“Certainly I agree with Christianity,” Mr. Coningsby said. “Perhaps I shouldn’t put it quite like that. It’s a difficult thing to define. But I don’t see how the damnatory clauses–“
While that passage directly references Christianity, do you see how it is original? Instead of Sybil’s answering, “To glorify God and enjoy Him forever,” or “To believe in Jesus,” she uses CW’s characteristic terminology of Romantic Theology: Christianity is “The Deity of Love and the Incarnation of Love,” and it is only a “hypothesis,” and one “may not agree with it,” and its greatest problem is its doctrines of damnation. That’s classic CW for you.
His theology is written in a more straight-forward style as to syntax and diction, but is so counter-intuitive and extraordinary as to seem extremely confusing. Most of the time I found myself saying, “He can’t really mean what he seems to be saying, can he?” But he can. Oh, definitely so. For example, in the posthumously published Outline of Romantic Theology he sketches the correspondences between the personal romance of a man and a woman and the earthly life of Christ. He seems to take for granted that this has always been the Church’s position; but I had never heard of it before! There are many occasions on which he pushes Christian truth so far that it sounds like heresy.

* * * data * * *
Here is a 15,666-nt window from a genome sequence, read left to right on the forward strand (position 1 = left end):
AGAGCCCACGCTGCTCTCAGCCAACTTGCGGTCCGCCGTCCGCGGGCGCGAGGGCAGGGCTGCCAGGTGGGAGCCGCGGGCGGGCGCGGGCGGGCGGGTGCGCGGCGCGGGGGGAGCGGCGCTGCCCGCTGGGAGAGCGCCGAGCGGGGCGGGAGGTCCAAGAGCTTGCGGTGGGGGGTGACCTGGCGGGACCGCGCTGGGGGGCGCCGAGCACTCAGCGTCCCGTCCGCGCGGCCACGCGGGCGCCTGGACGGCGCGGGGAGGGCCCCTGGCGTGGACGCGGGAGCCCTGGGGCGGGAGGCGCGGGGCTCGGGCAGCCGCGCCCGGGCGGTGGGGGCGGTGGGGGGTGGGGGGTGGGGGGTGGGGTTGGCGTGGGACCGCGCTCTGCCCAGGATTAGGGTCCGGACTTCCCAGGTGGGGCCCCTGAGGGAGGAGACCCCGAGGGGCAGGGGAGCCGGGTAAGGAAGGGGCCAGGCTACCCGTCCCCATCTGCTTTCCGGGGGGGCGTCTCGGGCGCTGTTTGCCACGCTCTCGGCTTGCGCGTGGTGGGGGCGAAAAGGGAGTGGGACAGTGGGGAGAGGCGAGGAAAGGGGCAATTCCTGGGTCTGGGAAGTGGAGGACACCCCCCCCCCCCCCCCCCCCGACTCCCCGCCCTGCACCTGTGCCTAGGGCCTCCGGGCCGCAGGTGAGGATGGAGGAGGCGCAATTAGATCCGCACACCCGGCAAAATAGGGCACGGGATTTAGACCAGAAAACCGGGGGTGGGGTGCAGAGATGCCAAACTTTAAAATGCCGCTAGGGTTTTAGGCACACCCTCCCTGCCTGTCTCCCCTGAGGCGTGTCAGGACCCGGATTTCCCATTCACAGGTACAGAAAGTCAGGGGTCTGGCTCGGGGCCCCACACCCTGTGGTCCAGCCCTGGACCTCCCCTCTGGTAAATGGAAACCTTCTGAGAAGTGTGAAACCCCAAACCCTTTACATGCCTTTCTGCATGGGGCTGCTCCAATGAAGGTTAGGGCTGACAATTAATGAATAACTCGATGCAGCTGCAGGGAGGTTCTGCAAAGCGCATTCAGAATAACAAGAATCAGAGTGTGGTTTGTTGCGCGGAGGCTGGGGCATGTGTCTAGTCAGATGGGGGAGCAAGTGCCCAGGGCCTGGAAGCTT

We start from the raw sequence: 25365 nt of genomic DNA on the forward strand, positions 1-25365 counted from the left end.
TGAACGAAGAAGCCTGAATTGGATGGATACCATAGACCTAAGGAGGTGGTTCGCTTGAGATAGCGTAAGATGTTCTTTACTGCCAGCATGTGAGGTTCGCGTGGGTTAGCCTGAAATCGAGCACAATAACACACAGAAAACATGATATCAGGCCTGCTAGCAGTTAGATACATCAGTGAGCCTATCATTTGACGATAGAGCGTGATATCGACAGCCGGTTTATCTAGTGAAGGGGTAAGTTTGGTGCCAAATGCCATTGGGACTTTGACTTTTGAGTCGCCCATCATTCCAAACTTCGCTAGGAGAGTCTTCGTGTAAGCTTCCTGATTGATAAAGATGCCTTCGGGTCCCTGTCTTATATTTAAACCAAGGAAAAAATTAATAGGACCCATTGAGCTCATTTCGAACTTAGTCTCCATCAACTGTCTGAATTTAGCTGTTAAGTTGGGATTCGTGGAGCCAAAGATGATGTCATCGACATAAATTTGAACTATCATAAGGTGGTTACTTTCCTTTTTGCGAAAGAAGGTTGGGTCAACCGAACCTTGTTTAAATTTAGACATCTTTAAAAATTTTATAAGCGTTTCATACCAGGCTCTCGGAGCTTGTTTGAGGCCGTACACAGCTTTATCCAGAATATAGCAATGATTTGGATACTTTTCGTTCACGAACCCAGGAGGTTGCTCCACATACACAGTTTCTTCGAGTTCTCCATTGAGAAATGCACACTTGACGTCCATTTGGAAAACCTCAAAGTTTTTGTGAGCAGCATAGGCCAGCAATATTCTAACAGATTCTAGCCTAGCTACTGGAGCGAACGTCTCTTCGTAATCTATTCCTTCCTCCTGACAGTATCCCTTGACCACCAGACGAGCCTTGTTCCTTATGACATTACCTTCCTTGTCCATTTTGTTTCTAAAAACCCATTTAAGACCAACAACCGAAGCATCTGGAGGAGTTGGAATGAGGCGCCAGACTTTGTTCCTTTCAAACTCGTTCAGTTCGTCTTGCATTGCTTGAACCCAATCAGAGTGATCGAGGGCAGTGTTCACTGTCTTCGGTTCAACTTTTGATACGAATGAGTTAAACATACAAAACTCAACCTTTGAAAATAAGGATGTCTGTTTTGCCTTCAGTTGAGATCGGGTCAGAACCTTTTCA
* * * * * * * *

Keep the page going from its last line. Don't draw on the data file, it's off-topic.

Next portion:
Although CW’s novels are both the place to begin when approaching his oeuvre and will probably always carry his reputation, his genius really found its niche in his Arthurian poetry. His poems, I believe, are his greatest works and the only ones that might earn him a place in “The Western Canon” (whatever that is). In Taliessin through Logres (1938) and The Region of the Summer Stars (1944), he unites two story-threads that had previous been more or less separate: The Lancelot & Guinevere tale, and the Quest for the Grail.